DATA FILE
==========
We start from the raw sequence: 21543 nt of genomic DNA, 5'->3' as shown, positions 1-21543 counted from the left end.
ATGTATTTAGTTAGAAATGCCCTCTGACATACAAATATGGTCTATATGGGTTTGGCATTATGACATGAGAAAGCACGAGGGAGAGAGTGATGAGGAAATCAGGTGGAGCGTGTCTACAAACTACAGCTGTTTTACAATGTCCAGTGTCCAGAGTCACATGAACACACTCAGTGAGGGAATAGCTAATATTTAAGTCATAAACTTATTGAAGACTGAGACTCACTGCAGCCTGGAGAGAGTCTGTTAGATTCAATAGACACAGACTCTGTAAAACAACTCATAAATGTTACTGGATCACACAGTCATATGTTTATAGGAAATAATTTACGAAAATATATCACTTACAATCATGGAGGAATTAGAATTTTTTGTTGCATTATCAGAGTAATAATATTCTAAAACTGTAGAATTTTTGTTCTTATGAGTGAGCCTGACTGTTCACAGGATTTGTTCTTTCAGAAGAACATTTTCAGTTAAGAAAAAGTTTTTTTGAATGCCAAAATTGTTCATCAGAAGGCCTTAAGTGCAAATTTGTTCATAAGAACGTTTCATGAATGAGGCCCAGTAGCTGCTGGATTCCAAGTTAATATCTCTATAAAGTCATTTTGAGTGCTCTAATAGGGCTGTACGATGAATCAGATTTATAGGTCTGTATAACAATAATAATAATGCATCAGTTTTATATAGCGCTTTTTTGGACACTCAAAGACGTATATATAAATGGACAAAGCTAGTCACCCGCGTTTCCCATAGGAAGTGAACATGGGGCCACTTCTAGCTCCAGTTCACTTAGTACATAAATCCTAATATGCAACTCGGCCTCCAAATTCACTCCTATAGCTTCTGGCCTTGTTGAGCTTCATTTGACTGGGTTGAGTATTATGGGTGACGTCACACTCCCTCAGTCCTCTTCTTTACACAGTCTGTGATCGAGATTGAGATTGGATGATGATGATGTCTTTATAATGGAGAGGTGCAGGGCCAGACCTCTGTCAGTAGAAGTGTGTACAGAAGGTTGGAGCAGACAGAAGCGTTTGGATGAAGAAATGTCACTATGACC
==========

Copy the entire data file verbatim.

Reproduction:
We start from the raw sequence: 21543 nt of genomic DNA, 5'->3' as shown, positions 1-21543 counted from the left end.
ATGTATTTAGTTAGAAATGCCCTCTGACATACAAATATGGTCTATATGGGTTTGGCATTATGACATGAGAAAGCACGAGGGAGAGAGTGATGAGGAAATCAGGTGGAGCGTGTCTACAAACTACAGCTGTTTTACAATGTCCAGTGTCCAGAGTCACATGAACACACTCAGTGAGGGAATAGCTAATATTTAAGTCATAAACTTATTGAAGACTGAGACTCACTGCAGCCTGGAGAGAGTCTGTTAGATTCAATAGACACAGACTCTGTAAAACAACTCATAAATGTTACTGGATCACACAGTCATATGTTTATAGGAAATAATTTACGAAAATATATCACTTACAATCATGGAGGAATTAGAATTTTTTGTTGCATTATCAGAGTAATAATATTCTAAAACTGTAGAATTTTTGTTCTTATGAGTGAGCCTGACTGTTCACAGGATTTGTTCTTTCAGAAGAACATTTTCAGTTAAGAAAAAGTTTTTTTGAATGCCAAAATTGTTCATCAGAAGGCCTTAAGTGCAAATTTGTTCATAAGAACGTTTCATGAATGAGGCCCAGTAGCTGCTGGATTCCAAGTTAATATCTCTATAAAGTCATTTTGAGTGCTCTAATAGGGCTGTACGATGAATCAGATTTATAGGTCTGTATAACAATAATAATAATGCATCAGTTTTATATAGCGCTTTTTTGGACACTCAAAGACGTATATATAAATGGACAAAGCTAGTCACCCGCGTTTCCCATAGGAAGTGAACATGGGGCCACTTCTAGCTCCAGTTCACTTAGTACATAAATCCTAATATGCAACTCGGCCTCCAAATTCACTCCTATAGCTTCTGGCCTTGTTGAGCTTCATTTGACTGGGTTGAGTATTATGGGTGACGTCACACTCCCTCAGTCCTCTTCTTTACACAGTCTGTGATCGAGATTGAGATTGGATGATGATGATGTCTTTATAATGGAGAGGTGCAGGGCCAGACCTCTGTCAGTAGAAGTGTGTACAGAAGGTTGGAGCAGACAGAAGCGTTTGGATGAAGAAATGTCACTATGACC